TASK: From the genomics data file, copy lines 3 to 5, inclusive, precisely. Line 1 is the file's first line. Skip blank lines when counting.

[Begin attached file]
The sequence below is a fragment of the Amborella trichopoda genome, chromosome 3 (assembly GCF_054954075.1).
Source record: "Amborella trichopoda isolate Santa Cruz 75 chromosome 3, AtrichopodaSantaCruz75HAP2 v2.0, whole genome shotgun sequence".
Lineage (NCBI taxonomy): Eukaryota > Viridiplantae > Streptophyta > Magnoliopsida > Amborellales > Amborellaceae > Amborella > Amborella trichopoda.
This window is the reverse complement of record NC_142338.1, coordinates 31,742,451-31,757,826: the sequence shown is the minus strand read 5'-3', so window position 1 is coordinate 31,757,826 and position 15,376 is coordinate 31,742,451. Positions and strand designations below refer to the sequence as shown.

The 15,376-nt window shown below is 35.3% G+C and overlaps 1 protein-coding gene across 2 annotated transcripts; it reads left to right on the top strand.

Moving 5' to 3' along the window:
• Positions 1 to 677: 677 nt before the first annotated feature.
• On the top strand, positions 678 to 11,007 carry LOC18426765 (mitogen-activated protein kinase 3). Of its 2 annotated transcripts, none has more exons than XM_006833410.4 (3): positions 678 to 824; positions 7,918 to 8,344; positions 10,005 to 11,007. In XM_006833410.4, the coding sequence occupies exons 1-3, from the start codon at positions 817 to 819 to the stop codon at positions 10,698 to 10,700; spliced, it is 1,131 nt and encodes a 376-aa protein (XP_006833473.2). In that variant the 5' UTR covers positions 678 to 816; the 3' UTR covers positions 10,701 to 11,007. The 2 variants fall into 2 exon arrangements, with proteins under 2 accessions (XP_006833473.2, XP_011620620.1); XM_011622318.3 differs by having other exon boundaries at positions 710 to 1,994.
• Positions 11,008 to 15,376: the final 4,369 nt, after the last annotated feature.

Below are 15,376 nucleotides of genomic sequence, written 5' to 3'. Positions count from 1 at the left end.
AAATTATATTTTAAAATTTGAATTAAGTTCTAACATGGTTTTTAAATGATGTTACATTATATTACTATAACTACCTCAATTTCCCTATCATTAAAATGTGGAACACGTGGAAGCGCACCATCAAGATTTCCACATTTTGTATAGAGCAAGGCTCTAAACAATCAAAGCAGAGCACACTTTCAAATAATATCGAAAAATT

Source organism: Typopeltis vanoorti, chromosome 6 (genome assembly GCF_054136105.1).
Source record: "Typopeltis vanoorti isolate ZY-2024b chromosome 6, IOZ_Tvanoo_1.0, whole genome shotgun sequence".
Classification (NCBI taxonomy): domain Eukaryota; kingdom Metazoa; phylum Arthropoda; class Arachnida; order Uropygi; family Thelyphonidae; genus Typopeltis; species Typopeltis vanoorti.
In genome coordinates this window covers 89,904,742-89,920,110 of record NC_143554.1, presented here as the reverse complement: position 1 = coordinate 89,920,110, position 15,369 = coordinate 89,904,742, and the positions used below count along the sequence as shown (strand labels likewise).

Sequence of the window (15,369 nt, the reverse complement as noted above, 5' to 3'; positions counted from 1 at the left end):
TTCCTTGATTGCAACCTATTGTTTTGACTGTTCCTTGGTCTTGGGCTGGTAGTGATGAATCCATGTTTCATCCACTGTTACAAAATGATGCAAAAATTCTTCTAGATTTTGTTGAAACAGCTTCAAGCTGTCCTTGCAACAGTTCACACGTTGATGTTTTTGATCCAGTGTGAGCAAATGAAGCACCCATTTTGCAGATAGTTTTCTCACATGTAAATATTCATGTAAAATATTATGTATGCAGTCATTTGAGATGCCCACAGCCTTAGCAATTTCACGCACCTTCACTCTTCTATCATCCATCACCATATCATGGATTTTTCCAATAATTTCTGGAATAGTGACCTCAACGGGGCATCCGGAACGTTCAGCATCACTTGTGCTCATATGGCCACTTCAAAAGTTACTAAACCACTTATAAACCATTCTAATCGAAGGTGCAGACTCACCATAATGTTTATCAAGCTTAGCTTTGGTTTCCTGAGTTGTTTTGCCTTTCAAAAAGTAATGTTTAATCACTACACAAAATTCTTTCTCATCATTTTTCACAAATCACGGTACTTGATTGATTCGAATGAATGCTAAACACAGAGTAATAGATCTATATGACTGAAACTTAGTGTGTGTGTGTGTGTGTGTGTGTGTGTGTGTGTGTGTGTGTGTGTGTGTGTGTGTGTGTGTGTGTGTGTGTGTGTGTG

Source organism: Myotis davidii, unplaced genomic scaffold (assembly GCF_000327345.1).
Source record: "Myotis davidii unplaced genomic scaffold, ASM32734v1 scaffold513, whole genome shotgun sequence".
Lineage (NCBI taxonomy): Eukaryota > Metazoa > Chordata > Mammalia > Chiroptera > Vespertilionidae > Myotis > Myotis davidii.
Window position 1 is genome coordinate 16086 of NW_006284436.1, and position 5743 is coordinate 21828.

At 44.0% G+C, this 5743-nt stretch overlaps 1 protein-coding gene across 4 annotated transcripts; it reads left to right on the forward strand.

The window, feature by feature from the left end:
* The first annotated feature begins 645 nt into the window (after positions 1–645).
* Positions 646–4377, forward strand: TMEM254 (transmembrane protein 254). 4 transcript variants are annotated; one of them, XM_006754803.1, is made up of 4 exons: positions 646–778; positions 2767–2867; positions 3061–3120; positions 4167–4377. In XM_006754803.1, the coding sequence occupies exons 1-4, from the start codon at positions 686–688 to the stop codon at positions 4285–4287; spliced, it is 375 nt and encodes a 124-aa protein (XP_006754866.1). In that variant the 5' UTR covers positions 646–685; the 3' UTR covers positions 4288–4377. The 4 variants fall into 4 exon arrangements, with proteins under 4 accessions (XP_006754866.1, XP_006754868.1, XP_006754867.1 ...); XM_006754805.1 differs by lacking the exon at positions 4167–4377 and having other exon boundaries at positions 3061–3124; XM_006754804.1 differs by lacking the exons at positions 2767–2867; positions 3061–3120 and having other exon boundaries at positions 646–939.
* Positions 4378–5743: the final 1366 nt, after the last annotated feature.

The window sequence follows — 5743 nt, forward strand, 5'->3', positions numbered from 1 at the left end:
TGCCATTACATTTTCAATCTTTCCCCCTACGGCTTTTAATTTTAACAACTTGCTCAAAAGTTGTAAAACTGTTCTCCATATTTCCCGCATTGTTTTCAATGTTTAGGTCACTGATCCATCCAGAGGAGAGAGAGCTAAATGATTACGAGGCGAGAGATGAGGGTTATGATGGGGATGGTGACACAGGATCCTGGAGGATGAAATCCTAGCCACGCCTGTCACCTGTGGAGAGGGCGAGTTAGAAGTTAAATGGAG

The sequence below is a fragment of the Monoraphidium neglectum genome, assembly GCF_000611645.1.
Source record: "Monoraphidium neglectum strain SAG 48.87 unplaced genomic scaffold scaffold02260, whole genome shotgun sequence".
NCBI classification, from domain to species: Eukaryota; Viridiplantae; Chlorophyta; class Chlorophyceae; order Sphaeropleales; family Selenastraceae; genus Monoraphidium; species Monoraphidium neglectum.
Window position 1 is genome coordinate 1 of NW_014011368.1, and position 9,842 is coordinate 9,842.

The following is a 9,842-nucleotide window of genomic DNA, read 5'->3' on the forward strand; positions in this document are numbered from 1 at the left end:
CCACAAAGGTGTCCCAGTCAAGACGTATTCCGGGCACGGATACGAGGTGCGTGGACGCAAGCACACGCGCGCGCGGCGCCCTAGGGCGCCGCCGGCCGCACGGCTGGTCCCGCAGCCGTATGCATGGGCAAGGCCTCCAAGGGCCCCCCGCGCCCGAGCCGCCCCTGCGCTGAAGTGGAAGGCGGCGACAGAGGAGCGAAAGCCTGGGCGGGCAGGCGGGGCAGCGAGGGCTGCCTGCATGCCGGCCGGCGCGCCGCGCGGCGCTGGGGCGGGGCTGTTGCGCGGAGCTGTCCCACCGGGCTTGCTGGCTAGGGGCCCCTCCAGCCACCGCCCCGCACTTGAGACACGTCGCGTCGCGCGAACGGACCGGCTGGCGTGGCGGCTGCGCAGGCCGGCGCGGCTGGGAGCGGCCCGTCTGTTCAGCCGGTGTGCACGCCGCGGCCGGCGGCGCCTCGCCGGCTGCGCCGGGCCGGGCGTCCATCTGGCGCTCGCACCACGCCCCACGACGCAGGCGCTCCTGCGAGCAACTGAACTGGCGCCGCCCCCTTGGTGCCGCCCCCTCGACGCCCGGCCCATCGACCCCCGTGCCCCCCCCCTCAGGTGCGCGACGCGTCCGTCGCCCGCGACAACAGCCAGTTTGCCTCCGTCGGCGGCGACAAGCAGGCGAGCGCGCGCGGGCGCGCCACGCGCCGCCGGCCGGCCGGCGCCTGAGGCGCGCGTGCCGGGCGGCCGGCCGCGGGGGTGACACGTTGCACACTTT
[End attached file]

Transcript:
Lineage (NCBI taxonomy): Eukaryota > Viridiplantae > Streptophyta > Magnoliopsida > Amborellales > Amborellaceae > Amborella > Amborella trichopoda.
This window is the reverse complement of record NC_142338.1, coordinates 31,742,451-31,757,826: the sequence shown is the minus strand read 5'-3', so window position 1 is coordinate 31,757,826 and position 15,376 is coordinate 31,742,451. Positions and strand designations below refer to the sequence as shown.

The 15,376-nt window shown below is 35.3% G+C and overlaps 1 protein-coding gene across 2 annotated transcripts; it reads left to right on the top strand.